BEIRUT (AP) " Government forces and their allies advanced Monday in the central province of Hama under the cover of intense airstrikes, approaching the outskirts of a rebel-held town a day after capturing a strategic town from opposition fighters and militants, Syria's state media and opposition activists said.

The push toward the town of Tibet al-Imam came a day after troops and pro-government militiamen captured the town of Soran, a month after Soran was lost in a rebel offensive. The government appears to be aiming to secure areas north of the city of Hama, the country's fourth largest.

Insurgents, including members of al-Qaida-linked Levant Liberation Committee, launched a wide offensive on parts of Hama province last month capturing several villages and towns. The government launched a wide counteroffensive under the cover of Russian and Syrian airstrikes regaining control of the whole area lost and pushing ahead toward other villages.

The Britain-based Syrian Observatory for Human Rights said Syrian air force jets had conducted nearly 25 airstrikes on Tibet al-Imam and nearby villages since midnight.

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Syrian state news agency SANA quoted an unnamed military official as saying that troops are now at the eastern entrance of Tibet al-Imam after capturing nearby hills under the cover of intense bombardment.

Earlier on Monday, the Observatory and Syrian-based opposition activist Taher al-Omar said members of the Levant Liberation Committee captured several army checkpoints near the central town of Salamiyeh. The Observatory and state media said government forces regained control of the checkpoints hours later.

Meanwhile, the fate of an operation to evacuate thousands of Syrians from besieged cities loyal to both the government and the opposition was cast in doubt.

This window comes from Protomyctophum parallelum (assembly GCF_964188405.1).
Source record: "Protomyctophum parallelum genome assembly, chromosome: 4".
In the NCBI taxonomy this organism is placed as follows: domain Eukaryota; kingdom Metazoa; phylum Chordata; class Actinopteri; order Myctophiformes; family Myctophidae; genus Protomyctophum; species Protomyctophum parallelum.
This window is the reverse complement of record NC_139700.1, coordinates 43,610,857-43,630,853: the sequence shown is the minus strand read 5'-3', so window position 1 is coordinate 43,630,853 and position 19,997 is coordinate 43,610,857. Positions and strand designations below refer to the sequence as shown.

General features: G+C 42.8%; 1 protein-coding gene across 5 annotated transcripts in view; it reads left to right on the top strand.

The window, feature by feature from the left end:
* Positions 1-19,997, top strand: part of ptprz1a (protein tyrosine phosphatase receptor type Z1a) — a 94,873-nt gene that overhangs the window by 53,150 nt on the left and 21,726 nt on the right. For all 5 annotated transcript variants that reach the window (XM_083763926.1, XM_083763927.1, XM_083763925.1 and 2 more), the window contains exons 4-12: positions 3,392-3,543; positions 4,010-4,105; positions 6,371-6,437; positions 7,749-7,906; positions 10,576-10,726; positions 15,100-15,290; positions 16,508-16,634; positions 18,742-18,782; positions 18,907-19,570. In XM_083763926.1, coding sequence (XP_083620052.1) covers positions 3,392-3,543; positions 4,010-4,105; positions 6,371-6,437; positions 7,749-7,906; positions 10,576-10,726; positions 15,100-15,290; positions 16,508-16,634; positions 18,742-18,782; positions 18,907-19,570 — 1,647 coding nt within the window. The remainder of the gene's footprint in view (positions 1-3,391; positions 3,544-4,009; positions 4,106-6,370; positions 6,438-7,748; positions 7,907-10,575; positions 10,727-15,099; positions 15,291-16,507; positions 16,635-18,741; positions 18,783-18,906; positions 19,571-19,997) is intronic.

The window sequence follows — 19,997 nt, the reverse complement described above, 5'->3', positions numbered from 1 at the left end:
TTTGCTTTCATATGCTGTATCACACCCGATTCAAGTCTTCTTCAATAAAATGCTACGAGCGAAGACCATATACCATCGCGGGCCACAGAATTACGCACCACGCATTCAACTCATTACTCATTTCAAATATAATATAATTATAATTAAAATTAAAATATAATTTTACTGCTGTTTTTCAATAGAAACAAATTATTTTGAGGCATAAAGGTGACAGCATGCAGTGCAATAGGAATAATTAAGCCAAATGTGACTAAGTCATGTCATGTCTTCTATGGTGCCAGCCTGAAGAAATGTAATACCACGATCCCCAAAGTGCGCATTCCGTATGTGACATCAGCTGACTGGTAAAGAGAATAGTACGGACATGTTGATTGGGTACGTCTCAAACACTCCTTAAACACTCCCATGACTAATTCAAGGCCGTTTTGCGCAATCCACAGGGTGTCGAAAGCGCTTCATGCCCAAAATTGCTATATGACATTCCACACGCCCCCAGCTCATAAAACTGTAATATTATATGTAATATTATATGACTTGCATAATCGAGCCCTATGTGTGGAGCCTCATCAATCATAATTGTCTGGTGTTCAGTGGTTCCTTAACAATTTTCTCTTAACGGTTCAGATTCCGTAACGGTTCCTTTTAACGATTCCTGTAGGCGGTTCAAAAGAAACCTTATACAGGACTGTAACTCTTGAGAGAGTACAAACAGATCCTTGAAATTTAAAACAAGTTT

Near Damascus, a group of buses slated to evacuate rebel gunmen from the town of Zabadani pulled out of town without any passengers, a local resident said.

"They've filled in the dirt berm at the entrance to the town," said Amer Burhan, the director of Zabadani's only remaining hospital. He was scheduled to be evacuated with the rest of the town's 160 remaining inhabitants, who are mostly fighters.

The evacuation has been postponed repeatedly since it was originally scheduled for April 4. It is tied to simultaneous evacuations from two pro-government towns in northern Syria that have been held under siege by rebels. Zabadani is besieged by government forces.

Fears over the safety of evacuees appears to be the cause for the latest delay. A car bomb blast at the exchange point in northern Syria on Saturday killed at least 120 people, most of them government supporters. There were 80 children among the dead. No one claimed the attack.

Critics say the string of evacuations, which could see some 30,000 people moved across battle lines over the next 60 days, amounts to forced displacement along political and sectarian lines.